Some news stories just make you lose all faith in humanity.
According to the office of Cobb County prosecutor Barry Morgan, Nelson – who had no car at the time – committed vehicular homicide by attempting to cross a five-lane highway with her three kids to get to her apartment, after being let off the bus.
An Atlanta-area mother who lost her four-year-old son to a hit and run while crossing the street has been charged and convicted of vehicular homicide.
Perhaps this is not surprising:
Nelson, 30 and African-American, was convicted on the charge this week by six jurors who were not her peers: All were middle-class whites, and none had ever taken a bus in metro Atlanta.
I can’t even describe how disgusted I feel that I live in a country which punishes low-income women to this degree. I’ve written before about the relationship between transportation, poverty and stress–but this case takes it to the most absurd degree.
As this post points out, it would be much cheaper and more just to, I don’t know, put in crosswalks at bus stops located on busy highways, rather than putting an innocent women in prison? The culture of criminalization, particularly of low-income people of color, has risen to such heights in this country. What good does putting Nelson in jail do? She has already suffered the worst punishment–the loss of her child.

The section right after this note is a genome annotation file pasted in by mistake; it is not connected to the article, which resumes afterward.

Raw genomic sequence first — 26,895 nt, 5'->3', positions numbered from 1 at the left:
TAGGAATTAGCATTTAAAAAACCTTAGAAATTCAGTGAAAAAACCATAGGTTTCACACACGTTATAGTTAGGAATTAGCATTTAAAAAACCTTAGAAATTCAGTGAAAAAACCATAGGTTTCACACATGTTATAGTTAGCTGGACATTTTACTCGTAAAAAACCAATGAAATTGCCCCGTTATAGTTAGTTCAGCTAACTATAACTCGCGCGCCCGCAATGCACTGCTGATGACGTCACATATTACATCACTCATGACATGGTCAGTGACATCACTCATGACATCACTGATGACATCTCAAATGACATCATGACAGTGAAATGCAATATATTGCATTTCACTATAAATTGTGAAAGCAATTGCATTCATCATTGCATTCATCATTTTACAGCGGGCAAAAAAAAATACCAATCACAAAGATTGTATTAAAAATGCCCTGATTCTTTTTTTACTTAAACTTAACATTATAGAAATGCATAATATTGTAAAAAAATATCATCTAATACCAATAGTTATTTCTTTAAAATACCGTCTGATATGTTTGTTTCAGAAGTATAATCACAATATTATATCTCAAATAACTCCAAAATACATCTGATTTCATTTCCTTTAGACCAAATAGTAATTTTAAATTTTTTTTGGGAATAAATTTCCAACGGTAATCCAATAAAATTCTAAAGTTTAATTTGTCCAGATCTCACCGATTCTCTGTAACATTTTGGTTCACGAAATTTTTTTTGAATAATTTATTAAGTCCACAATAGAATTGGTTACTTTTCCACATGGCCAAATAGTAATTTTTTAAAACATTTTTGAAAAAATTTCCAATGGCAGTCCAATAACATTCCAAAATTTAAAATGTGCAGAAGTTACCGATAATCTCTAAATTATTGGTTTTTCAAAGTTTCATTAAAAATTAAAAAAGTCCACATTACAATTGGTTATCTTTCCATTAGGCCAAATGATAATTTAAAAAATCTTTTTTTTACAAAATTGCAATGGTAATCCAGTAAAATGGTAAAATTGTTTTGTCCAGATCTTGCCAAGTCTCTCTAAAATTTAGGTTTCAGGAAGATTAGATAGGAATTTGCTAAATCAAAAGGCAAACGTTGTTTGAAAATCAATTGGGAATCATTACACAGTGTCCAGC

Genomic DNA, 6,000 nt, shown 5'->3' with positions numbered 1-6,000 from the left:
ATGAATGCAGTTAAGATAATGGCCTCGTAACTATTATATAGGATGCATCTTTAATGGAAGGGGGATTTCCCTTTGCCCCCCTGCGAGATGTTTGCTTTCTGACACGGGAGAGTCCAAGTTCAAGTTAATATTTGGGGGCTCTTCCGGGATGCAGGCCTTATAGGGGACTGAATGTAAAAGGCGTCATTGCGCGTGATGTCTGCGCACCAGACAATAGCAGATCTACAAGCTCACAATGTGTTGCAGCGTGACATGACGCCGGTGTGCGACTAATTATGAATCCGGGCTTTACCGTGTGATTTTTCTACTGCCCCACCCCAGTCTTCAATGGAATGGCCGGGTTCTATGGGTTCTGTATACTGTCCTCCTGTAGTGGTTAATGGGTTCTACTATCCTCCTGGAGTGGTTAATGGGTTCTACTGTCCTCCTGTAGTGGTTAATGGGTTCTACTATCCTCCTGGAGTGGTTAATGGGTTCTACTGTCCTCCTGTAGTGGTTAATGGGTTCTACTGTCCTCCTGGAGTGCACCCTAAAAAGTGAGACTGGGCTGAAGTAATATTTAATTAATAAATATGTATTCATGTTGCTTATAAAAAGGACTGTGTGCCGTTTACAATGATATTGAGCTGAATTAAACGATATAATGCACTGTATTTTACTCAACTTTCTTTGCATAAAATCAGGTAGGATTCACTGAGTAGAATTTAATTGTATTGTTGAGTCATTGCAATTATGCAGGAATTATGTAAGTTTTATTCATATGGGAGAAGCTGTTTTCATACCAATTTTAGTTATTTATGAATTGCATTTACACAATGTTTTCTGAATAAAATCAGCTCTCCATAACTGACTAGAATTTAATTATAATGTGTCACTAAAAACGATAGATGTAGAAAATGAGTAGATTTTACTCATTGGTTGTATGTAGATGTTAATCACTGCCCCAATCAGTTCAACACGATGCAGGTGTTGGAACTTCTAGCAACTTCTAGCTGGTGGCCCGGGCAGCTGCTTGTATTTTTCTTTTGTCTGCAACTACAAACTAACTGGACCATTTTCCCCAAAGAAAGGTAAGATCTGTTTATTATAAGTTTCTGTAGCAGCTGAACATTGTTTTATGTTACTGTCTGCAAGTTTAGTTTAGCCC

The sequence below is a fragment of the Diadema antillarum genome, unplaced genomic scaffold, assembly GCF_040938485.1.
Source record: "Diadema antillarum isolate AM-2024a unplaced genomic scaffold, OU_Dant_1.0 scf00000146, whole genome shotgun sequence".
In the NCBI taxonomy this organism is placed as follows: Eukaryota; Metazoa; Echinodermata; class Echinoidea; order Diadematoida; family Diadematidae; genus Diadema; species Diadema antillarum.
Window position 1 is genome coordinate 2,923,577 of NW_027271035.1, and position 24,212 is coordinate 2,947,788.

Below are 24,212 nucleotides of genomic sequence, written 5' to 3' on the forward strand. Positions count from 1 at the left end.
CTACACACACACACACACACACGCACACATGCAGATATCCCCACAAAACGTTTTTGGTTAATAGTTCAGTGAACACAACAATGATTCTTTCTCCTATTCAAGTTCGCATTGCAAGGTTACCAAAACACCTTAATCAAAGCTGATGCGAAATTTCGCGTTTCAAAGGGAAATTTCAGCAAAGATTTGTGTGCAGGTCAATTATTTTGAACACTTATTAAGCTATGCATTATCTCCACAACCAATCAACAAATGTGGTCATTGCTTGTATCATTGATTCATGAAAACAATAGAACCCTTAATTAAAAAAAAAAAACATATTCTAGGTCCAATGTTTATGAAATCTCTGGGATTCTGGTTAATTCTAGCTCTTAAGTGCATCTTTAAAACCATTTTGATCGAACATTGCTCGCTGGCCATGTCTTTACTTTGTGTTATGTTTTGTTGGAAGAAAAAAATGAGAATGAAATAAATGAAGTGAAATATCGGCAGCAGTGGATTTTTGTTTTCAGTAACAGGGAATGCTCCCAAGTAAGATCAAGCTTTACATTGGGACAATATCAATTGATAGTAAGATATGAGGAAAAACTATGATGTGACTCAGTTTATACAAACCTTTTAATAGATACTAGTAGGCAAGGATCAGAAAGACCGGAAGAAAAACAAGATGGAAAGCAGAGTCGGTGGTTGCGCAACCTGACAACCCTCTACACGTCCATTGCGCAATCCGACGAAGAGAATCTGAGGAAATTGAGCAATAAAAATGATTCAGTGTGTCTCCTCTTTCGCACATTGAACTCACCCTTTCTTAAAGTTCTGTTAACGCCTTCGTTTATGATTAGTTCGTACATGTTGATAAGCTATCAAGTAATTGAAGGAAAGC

As a friend said, the prosecutors “stuck a knife in a grieving mother and twisted it.” Now she’s awaiting sentencing of up to 36 months in jail and working desperately to make provisions for her kids, should she be sent away. Prosecuting people like Raquel Nelson, who truly are the victims of poor planning and bad design, is like closing the door of the proverbial barn and then burning it down. One well-marked crosswalk would save more lives, and in all likelihood it would cost less than this malicious prosecution cost the taxpayers of Georgia.